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| 10 January, 2017

Dubai and Abu Dhabi lure investors with higher yields

Yachts are seen at a dock at the Dubai Marina.

Yachts are seen at a dock at the Dubai Marina.

Reuters/Ahmed Jadallah

Dubai’s current yields on apartments are in the range of 8 per cent, while for villas it would be 6 per cent

Tuesday, Jan 10, 2017

Dubai: Despite the soft market conditions, Dubai, Abu Dhabi and Qatar still offer better yields on real estate investments than some of the mature investment destinations, going by a new report brought out by Al Masah Capital.

Even with the dollar’s current strength, which makes it costlier for emerging markets’ investors to pick up assets in dollar-pegged economies, the yields available can be compelling. Dubai’s current yields on apartments are in the range of 8 per cent, while for villas it would be 6 per cent. That puts Dubai above London’s 4 per cent, says the report.

“Additionally, it is supported by growing population and the rise in the expats coupled with the upcoming Expo in 2020,” the report adds.

As for Abu Dhabi, apartment rental yields could be “as high as 10 per cent”. A property law introduced in January 2016 has also made buying properties “more transparent”.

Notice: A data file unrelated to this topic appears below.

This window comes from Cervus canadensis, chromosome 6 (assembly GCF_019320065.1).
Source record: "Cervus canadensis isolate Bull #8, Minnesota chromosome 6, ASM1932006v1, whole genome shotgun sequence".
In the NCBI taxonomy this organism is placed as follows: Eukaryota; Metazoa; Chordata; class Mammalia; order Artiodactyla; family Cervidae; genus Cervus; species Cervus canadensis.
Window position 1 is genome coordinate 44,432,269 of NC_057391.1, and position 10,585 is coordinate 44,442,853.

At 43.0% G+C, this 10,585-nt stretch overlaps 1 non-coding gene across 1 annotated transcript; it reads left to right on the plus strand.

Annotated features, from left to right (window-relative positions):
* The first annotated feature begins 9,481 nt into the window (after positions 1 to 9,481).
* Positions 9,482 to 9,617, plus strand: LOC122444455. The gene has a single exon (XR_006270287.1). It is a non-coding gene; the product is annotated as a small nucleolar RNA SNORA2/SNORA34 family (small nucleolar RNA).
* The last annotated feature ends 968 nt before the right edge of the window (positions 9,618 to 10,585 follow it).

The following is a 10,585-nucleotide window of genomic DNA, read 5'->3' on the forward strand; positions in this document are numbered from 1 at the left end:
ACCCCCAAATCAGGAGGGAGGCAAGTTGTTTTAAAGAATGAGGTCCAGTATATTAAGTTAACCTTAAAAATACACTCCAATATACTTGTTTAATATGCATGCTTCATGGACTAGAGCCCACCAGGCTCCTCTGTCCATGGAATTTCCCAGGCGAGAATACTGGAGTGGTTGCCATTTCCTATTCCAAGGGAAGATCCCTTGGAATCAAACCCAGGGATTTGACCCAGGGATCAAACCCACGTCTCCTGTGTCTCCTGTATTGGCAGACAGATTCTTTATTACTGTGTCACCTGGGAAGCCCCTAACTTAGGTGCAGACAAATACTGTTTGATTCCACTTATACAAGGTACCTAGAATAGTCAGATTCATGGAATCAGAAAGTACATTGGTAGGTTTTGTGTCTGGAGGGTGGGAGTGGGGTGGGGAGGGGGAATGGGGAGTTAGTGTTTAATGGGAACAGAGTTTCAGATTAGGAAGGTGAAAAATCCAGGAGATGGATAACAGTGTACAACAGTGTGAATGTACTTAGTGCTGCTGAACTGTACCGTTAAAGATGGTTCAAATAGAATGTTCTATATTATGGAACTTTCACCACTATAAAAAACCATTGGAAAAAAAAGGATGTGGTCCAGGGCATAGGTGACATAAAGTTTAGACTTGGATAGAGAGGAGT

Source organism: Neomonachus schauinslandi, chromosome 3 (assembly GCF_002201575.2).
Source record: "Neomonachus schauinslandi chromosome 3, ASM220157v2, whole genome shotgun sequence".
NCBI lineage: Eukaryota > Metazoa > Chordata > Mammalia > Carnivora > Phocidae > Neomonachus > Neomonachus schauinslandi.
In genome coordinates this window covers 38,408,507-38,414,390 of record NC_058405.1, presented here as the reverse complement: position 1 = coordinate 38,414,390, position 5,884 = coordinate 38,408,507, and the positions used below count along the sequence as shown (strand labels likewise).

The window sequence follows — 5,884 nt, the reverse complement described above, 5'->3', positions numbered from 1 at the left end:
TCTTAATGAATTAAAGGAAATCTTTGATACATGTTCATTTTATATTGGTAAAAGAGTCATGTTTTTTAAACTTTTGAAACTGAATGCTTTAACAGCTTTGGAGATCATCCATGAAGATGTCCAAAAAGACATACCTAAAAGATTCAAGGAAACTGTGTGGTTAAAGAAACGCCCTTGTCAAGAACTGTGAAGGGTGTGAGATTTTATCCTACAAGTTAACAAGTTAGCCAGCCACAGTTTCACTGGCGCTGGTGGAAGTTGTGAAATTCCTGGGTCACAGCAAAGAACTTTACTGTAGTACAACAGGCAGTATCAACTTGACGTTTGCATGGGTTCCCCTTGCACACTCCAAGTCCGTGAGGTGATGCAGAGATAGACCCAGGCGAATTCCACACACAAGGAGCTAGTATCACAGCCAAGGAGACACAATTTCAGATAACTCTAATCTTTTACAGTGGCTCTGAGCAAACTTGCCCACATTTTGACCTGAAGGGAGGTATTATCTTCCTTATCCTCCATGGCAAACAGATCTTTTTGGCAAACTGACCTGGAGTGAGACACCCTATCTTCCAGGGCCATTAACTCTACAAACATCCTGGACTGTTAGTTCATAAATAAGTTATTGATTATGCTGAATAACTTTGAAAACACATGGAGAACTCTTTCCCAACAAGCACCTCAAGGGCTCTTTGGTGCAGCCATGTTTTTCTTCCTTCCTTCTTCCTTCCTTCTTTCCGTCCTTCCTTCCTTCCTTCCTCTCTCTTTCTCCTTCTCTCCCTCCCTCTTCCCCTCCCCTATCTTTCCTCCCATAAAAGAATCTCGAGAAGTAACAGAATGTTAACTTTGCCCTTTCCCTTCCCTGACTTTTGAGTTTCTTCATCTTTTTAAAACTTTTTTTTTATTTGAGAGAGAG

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Doha, meanwhile, can offer yields as high as 9.1 per cent for properties within the city centre and 7.3 per cent in the suburbs.

“While some of this spending (on infrastructure and related projects) is likely to be scaled back, the majority of announced projects are likely to proceed,” the report adds. “Considering the need to prioritise government spending, projects revolving around these mega events (such as Expo 2020 and World Cup 2022 in Qatar) could suck in capital and resources at the expense of other projects.

Developers in Dubai, meanwhile, will be in two minds on what their sales strategy should be this year — aim for the overseas investor targeting upscale assets or stick with selling to domestic buyers through mid-market options.

“The UAE’s residential sector is undergoing rationalisation as the country witnesses another wave of job cuts within government, oil and gas and financial services sectors,” the Al Masah Capital report notes. “This has resulted in disposable incomes impacting the residential demand with existing residents looking for cheaper and smaller housing options.”

By Manoj Nair Associate Editor

Gulf News 2017. All rights reserved.